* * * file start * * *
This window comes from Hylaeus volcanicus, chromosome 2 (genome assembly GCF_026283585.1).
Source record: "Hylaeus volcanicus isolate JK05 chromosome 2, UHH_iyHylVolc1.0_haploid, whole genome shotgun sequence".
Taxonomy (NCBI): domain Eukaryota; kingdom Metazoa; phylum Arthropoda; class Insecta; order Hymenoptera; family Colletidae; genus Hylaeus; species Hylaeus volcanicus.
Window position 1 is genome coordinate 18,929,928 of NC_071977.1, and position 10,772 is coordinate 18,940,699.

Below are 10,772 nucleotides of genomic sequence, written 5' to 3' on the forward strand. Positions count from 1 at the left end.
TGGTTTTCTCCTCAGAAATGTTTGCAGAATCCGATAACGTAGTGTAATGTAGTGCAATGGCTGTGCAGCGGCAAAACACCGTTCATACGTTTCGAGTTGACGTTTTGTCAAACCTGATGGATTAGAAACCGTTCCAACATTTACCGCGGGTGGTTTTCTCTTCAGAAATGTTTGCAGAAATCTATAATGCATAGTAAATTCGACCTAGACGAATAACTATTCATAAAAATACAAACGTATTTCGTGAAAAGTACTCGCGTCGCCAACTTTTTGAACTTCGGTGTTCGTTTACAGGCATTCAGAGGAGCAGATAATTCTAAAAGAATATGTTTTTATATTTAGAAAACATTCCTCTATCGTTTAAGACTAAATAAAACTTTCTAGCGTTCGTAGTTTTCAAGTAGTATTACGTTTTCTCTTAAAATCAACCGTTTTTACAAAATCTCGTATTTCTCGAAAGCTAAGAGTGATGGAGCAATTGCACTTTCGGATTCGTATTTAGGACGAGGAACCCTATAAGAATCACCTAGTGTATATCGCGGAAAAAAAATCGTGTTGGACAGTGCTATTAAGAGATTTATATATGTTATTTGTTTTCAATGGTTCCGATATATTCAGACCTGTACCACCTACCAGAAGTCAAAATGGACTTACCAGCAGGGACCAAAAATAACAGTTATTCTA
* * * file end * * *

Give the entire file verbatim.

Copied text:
This window comes from Hylaeus volcanicus, chromosome 2 (genome assembly GCF_026283585.1).
Source record: "Hylaeus volcanicus isolate JK05 chromosome 2, UHH_iyHylVolc1.0_haploid, whole genome shotgun sequence".
Taxonomy (NCBI): domain Eukaryota; kingdom Metazoa; phylum Arthropoda; class Insecta; order Hymenoptera; family Colletidae; genus Hylaeus; species Hylaeus volcanicus.
Window position 1 is genome coordinate 18,929,928 of NC_071977.1, and position 10,772 is coordinate 18,940,699.

Below are 10,772 nucleotides of genomic sequence, written 5' to 3' on the forward strand. Positions count from 1 at the left end.
TGGTTTTCTCCTCAGAAATGTTTGCAGAATCCGATAACGTAGTGTAATGTAGTGCAATGGCTGTGCAGCGGCAAAACACCGTTCATACGTTTCGAGTTGACGTTTTGTCAAACCTGATGGATTAGAAACCGTTCCAACATTTACCGCGGGTGGTTTTCTCTTCAGAAATGTTTGCAGAAATCTATAATGCATAGTAAATTCGACCTAGACGAATAACTATTCATAAAAATACAAACGTATTTCGTGAAAAGTACTCGCGTCGCCAACTTTTTGAACTTCGGTGTTCGTTTACAGGCATTCAGAGGAGCAGATAATTCTAAAAGAATATGTTTTTATATTTAGAAAACATTCCTCTATCGTTTAAGACTAAATAAAACTTTCTAGCGTTCGTAGTTTTCAAGTAGTATTACGTTTTCTCTTAAAATCAACCGTTTTTACAAAATCTCGTATTTCTCGAAAGCTAAGAGTGATGGAGCAATTGCACTTTCGGATTCGTATTTAGGACGAGGAACCCTATAAGAATCACCTAGTGTATATCGCGGAAAAAAAATCGTGTTGGACAGTGCTATTAAGAGATTTATATATGTTATTTGTTTTCAATGGTTCCGATATATTCAGACCTGTACCACCTACCAGAAGTCAAAATGGACTTACCAGCAGGGACCAAAAATAACAGTTATTCTA